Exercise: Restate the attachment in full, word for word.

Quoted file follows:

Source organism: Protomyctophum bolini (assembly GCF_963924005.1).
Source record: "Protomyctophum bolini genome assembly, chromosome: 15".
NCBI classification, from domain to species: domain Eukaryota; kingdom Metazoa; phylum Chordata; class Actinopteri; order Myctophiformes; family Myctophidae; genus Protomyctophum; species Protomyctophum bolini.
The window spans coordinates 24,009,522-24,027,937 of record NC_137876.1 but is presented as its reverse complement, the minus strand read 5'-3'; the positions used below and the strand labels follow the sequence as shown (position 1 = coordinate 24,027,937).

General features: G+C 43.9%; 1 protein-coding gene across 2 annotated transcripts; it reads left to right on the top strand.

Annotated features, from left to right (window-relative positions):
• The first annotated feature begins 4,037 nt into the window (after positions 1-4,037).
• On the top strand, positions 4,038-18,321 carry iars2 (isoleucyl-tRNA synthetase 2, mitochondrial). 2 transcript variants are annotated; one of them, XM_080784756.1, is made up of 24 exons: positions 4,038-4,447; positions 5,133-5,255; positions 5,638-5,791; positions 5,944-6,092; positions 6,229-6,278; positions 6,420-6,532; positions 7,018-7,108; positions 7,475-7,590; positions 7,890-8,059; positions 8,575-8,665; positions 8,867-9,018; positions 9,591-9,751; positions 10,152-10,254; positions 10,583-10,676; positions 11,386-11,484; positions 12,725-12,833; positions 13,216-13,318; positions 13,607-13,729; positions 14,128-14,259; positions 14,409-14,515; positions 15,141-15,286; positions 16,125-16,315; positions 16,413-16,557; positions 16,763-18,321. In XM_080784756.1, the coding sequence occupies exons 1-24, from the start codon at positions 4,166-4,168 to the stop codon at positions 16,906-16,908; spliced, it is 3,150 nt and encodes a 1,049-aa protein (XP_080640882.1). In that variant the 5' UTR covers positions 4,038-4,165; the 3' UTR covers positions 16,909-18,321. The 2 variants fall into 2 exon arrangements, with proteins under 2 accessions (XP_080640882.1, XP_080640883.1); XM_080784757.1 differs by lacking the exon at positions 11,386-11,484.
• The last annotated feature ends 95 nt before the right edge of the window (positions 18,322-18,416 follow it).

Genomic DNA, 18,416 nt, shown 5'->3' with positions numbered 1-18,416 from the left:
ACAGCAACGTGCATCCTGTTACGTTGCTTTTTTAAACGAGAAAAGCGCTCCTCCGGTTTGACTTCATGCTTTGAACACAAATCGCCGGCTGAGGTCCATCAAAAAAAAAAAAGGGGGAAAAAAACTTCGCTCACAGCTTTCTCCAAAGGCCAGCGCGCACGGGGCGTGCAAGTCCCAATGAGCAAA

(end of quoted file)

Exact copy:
Source organism: Protomyctophum bolini (assembly GCF_963924005.1).
Source record: "Protomyctophum bolini genome assembly, chromosome: 15".
NCBI classification, from domain to species: domain Eukaryota; kingdom Metazoa; phylum Chordata; class Actinopteri; order Myctophiformes; family Myctophidae; genus Protomyctophum; species Protomyctophum bolini.
The window spans coordinates 24,009,522-24,027,937 of record NC_137876.1 but is presented as its reverse complement, the minus strand read 5'-3'; the positions used below and the strand labels follow the sequence as shown (position 1 = coordinate 24,027,937).

General features: G+C 43.9%; 1 protein-coding gene across 2 annotated transcripts; it reads left to right on the top strand.

Annotated features, from left to right (window-relative positions):
• The first annotated feature begins 4,037 nt into the window (after positions 1-4,037).
• On the top strand, positions 4,038-18,321 carry iars2 (isoleucyl-tRNA synthetase 2, mitochondrial). 2 transcript variants are annotated; one of them, XM_080784756.1, is made up of 24 exons: positions 4,038-4,447; positions 5,133-5,255; positions 5,638-5,791; positions 5,944-6,092; positions 6,229-6,278; positions 6,420-6,532; positions 7,018-7,108; positions 7,475-7,590; positions 7,890-8,059; positions 8,575-8,665; positions 8,867-9,018; positions 9,591-9,751; positions 10,152-10,254; positions 10,583-10,676; positions 11,386-11,484; positions 12,725-12,833; positions 13,216-13,318; positions 13,607-13,729; positions 14,128-14,259; positions 14,409-14,515; positions 15,141-15,286; positions 16,125-16,315; positions 16,413-16,557; positions 16,763-18,321. In XM_080784756.1, the coding sequence occupies exons 1-24, from the start codon at positions 4,166-4,168 to the stop codon at positions 16,906-16,908; spliced, it is 3,150 nt and encodes a 1,049-aa protein (XP_080640882.1). In that variant the 5' UTR covers positions 4,038-4,165; the 3' UTR covers positions 16,909-18,321. The 2 variants fall into 2 exon arrangements, with proteins under 2 accessions (XP_080640882.1, XP_080640883.1); XM_080784757.1 differs by lacking the exon at positions 11,386-11,484.
• The last annotated feature ends 95 nt before the right edge of the window (positions 18,322-18,416 follow it).

Genomic DNA, 18,416 nt, shown 5'->3' with positions numbered 1-18,416 from the left:
ACAGCAACGTGCATCCTGTTACGTTGCTTTTTTAAACGAGAAAAGCGCTCCTCCGGTTTGACTTCATGCTTTGAACACAAATCGCCGGCTGAGGTCCATCAAAAAAAAAAAAGGGGGAAAAAAACTTCGCTCACAGCTTTCTCCAAAGGCCAGCGCGCACGGGGCGTGCAAGTCCCAATGAGCAAA